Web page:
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Techniques for managing pain       

There are many ways to manage pain. If one approach doesn’t work, there may be another that does.

  • Often, more than one approach is needed.
  • Healthy life choices can make a big difference in managing pain.
  • Patients who are more successful at managing their pain focus on what they can do instead of what they can’t do.
  • Cognitive behavior therapy is very effective, especially when combined with exercise. It helps people learn how their thoughts contribute to their symptoms, and how to change those thoughts.
  • You don’t have to do it alone. Peer support groups can help.
  • Opioid medications may not provide long-term benefits and may make your condition worse.

Pain is difficult to live with. But the side effects of the drugs used to treat pain can sometimes be even worse.

  • For people who have had pain for years or even decades, it is not realistic to expect that it will go away completely.  It is better to accept that there will always be pain and to focus on the things that you want to accomplish in your life. Think about what you can do, not what you cannot do.
  • It is important to balance the benefits of any treatment against the risks. For example, opioid medications have not been shown to be effective in reducing chronic pain. And opioid medications have many risks, including constipation, drowsiness, brain fog and confusion, and even death. The higher the dose of opioids, the higher the risk of death.

Managing pain with surgery and injections


  • Surgery doesn’t always fix chronic pain
  • There is a lot of good scientific evidence about when surgery helps and when it doesn’t.
  • Even when it might help, your doctor and surgeon will need to balance the benefits of surgery against the risks, and whether there are better options for you.
  • Some things increase the risks of surgery, such as smoking, being obese, or having heart and lung disease.


  • Injections can help some people with some conditions manage their pain.
  • Your doctor can let you know whether an injection is likely to help your condition based on your condition, your symptoms, and your physical exam.
  • If your doctor thinks an injection might be helpful, ask if there are any side effects, if it is likely to need to be repeated, and if so, how often.

Other interventions

  • Nerve block
  • Trigger point injections
  • Botulinum toxin injections (“botox”)
  • Epidural steroid injections
  • Cryotherapy or ablative techniques (to freeze or destroy tissue)

Managing pain with interactive therapies (physical therapy, manipulation, acupuncture, massage)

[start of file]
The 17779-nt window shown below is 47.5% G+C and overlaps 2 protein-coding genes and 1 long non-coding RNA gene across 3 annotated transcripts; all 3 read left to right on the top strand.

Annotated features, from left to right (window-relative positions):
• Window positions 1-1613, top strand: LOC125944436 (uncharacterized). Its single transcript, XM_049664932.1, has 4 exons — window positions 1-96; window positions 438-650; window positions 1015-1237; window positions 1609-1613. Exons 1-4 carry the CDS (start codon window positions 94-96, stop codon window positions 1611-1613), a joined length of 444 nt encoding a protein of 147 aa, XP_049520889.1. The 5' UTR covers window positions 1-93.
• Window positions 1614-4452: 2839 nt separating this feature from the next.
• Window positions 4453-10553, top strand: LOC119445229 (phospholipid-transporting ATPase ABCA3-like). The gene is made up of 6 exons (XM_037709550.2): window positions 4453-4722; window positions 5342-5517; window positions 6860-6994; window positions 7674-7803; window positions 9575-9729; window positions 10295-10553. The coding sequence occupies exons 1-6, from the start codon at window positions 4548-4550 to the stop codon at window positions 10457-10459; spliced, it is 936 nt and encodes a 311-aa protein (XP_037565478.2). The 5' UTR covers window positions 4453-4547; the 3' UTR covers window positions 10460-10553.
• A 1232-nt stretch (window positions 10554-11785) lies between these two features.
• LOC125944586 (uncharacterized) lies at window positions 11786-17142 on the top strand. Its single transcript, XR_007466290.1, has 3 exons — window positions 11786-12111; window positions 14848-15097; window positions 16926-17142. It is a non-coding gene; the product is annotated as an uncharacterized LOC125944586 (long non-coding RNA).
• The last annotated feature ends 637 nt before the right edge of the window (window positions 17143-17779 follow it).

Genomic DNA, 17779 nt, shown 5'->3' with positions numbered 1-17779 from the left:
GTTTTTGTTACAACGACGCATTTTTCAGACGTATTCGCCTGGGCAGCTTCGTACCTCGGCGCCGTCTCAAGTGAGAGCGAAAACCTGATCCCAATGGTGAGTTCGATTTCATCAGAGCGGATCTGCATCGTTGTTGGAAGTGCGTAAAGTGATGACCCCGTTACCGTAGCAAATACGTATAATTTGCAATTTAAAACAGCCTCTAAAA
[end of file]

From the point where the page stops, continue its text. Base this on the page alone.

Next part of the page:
• There are many different kinds of hands-on treatment that help people relieve pain.
  • If you have seen any of these health specialists, or would like to, please let your doctor know.
  • Your doctor may be able to help you find providers who have expertise with your condition or provide them with medical background that may help them treat your condition.
  • If you have been paying out of pocket for these services, your doctor may be able to help you get the same services covered by your health insurance (some simply require a doctor’s referral).

Physical Therapy and Occupational Therapy:

  • Physical therapy (PT) helps people build strength and flexibility 
  • Occupational therapy (OT) helps people with their daily activities, such as bathing, swallowing, etc…
  • Both have been shown to improve quality of life and help people be more active.
  • Timing: the frequency and duration depends on your condition. It is not unusual for sessions to be done 1-3  times a week for the first few weeks,… Oftentimes,  these exercises can be done at home.
  • Cost: PT and OT are usually covered by insurance for a limited number of visits, if referred by a doctor.

Manipulation (for musculo-skeletal pain, for types of arthritis, pinched nerve, neck, shoulder, back, hips, etc)

  • Chiropractors and some osteopathic physicians (DOs) offer manipulation.
  • Timing: usually every 2 weeks, then once a month, then as needed.
  • Cost: varies, may be covered by insurance (check your policy) if referred by your doctor.

Acupuncture and massag

  • Many people find that acupuncture and massage helps reduce their pain and helps them relax. These treatments also help give people a sense of control over their pain.


  • Many studies have shown that yoga helps reduce some types of pain, including low back pain. A 12-week yoga program was shown to result in less back pain, less need for pain medication, and less disability.
  • Yoga seems to work about as well as physical therapy for conditions such as chronic low back pain.
  • The type of yoga tested included a physical component (not just meditation, breathing, or chanting).

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